Life is Strange is quickly becoming my favourite game of the year. Don’t get me wrong; technically speaking, I know that there have been superior games in the convention sense. I also acknowledge the narrative takes a lot of influence from established science fiction. But, even so, I can’t shake the personal connection I’ve established with Max and the old town of Arcadia Bay. It’s become a sort of comfort game, and something I look forward to playing when I’m feeling worn out with my own life. Of course, I’ve enjoyed games as a form of escapism in the past, but there is something so intriguing about engaging with an interactive drama that doesn’t rely on apocalyptic tropes to humanise its characters.
Forewarning, I’m going to discuss the first two episodes openly. If you’re not up to episode 3, I’d recommend coming back to read this at a later time. So, on that note, I want to start by talking about the incident involving Kate Marsh. In the previous episode, this story arc resonated with me more than anything else. Basically, there was an situation which involved Kate being drugged at a party, a recording of her doing something uncharacteristic, and then that video being plastered all over the internet. Social media in its current form came about after my own time in high school, so this is something that really opened my eyes to ever-growing ways that teenagers find to be absolutely horrible to each other.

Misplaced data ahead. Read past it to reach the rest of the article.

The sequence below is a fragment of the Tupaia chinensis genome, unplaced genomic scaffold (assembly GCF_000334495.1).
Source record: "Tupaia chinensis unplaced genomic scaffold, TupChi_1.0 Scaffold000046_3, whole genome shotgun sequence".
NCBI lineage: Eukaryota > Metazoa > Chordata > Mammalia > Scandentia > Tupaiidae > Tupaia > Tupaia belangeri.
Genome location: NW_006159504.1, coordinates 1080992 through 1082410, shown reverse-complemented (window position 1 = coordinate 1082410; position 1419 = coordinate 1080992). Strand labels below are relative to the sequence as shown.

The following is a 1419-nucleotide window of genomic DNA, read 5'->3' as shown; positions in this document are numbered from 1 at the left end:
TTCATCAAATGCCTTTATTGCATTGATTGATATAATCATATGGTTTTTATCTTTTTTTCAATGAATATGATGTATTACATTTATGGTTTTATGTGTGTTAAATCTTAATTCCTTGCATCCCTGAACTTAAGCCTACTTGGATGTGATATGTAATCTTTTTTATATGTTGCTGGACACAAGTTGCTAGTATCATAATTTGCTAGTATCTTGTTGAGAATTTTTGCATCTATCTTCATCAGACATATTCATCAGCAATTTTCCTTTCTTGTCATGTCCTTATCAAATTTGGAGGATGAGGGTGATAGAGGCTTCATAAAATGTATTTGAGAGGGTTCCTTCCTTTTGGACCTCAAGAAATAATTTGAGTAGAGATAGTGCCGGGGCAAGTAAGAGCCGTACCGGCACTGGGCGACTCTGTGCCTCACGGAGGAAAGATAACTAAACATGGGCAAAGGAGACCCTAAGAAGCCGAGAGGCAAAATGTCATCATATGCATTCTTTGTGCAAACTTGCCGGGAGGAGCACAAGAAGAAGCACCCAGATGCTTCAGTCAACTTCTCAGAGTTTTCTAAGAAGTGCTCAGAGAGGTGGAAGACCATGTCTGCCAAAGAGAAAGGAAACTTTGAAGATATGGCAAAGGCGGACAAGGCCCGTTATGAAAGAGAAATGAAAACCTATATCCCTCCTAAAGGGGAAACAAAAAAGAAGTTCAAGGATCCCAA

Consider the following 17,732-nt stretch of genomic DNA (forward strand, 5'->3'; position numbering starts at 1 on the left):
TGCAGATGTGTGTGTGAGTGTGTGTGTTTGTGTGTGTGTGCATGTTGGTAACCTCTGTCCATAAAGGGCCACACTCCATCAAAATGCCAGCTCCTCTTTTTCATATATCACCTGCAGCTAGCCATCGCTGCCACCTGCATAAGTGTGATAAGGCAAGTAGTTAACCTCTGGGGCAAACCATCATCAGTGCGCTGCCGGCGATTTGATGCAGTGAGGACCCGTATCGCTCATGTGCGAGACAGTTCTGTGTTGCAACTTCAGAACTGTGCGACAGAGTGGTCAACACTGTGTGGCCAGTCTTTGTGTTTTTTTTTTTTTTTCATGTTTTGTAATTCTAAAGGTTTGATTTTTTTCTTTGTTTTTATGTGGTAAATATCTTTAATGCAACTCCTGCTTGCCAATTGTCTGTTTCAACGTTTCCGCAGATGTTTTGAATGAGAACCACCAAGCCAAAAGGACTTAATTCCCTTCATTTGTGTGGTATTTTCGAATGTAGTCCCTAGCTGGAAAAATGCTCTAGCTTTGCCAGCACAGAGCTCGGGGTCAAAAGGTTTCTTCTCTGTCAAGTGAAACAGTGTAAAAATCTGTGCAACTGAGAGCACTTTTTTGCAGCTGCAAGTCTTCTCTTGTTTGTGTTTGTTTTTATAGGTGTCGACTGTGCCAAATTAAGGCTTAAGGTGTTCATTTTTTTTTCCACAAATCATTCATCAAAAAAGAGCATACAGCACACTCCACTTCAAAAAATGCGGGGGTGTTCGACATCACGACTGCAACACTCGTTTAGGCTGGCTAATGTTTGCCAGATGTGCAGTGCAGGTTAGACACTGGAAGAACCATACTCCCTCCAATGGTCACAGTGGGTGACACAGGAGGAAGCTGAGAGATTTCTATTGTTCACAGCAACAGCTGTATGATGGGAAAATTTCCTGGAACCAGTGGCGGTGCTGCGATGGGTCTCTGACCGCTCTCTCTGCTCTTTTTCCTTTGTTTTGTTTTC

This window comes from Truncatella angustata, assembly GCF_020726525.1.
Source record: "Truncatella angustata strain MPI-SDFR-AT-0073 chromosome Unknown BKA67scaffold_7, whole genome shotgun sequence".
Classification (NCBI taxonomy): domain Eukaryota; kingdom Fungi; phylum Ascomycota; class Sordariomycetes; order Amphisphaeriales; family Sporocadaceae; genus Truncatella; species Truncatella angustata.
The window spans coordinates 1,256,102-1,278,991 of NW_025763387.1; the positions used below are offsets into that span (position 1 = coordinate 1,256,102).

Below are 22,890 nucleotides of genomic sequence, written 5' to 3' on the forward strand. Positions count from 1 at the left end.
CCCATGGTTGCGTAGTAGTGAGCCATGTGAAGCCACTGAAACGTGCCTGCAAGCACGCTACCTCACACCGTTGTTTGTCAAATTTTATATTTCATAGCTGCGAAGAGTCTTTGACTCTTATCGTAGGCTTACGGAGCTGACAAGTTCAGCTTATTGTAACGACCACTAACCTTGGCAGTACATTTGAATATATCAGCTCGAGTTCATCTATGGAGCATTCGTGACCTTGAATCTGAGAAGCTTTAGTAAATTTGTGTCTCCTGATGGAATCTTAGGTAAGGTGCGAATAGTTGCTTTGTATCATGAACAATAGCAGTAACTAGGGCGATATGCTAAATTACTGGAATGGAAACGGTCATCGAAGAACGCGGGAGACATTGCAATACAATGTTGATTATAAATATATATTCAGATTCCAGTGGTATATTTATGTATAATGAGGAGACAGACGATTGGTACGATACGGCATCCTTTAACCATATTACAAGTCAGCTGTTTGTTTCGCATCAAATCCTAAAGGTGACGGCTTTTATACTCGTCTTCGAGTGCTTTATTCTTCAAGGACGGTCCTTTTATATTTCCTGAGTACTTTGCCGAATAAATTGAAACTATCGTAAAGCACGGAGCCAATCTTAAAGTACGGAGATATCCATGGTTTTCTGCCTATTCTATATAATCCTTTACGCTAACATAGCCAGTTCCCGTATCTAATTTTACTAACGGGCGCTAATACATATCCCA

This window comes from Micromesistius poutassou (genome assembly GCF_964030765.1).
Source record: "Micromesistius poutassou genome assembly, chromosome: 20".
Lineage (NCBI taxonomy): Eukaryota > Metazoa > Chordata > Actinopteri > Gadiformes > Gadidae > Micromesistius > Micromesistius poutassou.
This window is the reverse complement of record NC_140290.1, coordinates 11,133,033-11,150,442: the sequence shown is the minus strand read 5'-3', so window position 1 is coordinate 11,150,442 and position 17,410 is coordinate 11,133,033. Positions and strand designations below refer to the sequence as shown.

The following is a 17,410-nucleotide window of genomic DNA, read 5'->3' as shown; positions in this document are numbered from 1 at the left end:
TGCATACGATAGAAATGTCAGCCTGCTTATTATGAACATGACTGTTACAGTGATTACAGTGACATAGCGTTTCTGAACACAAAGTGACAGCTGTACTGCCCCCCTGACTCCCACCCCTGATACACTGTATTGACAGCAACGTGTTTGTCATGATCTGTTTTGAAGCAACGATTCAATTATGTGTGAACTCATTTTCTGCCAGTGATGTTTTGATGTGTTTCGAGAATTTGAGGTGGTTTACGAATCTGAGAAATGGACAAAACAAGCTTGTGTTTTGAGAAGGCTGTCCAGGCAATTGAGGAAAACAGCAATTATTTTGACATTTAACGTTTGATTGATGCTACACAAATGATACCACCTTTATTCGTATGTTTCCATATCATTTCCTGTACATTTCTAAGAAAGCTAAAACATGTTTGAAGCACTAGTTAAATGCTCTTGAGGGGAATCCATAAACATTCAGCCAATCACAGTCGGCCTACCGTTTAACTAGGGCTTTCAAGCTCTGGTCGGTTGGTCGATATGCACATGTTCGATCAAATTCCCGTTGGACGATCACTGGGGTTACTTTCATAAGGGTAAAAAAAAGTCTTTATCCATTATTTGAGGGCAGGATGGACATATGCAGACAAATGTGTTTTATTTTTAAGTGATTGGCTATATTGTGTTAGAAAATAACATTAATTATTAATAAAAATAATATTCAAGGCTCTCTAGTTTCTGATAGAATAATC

As someone who has lived with and overcome depression, my heart openly went out to Kate; even though I knew she was fictional. I thought the entire scenario was very well written, and I liked that the game limited your powers at just the right time; forcing you to talk these issues out, rather than simply rewinding far enough to physically stop her from jumping. The use of a real-world solution was very encouraging to see. I also really respected the in-game message that reached out to any players affected by these topics by providing a link to a page with various sources for help. I’m almost certain this is the first time I’ve seen this in a game, and I wanted to highlight how genuinely great this idea is.
Having saved Kate, this episode kicked off with Nathan Prescott having been expelled (surely, that’s not going to go without consequence), and with the entire school now sympathising with and supporting Kate – a gross, disingenuous reversal. Of course, this is very believable; having seen this first-hand whenever someone gets sick or passes away. However, this particular story arc takes a back seat this episode, with Max and Chloe’s attention now focused on their investigation. After the events of the previous episode, the duo are convinced the disappearance of Rachel and what happened to Kate can’t be a coincidence. To get the answers they need, they intend to break into the school at night.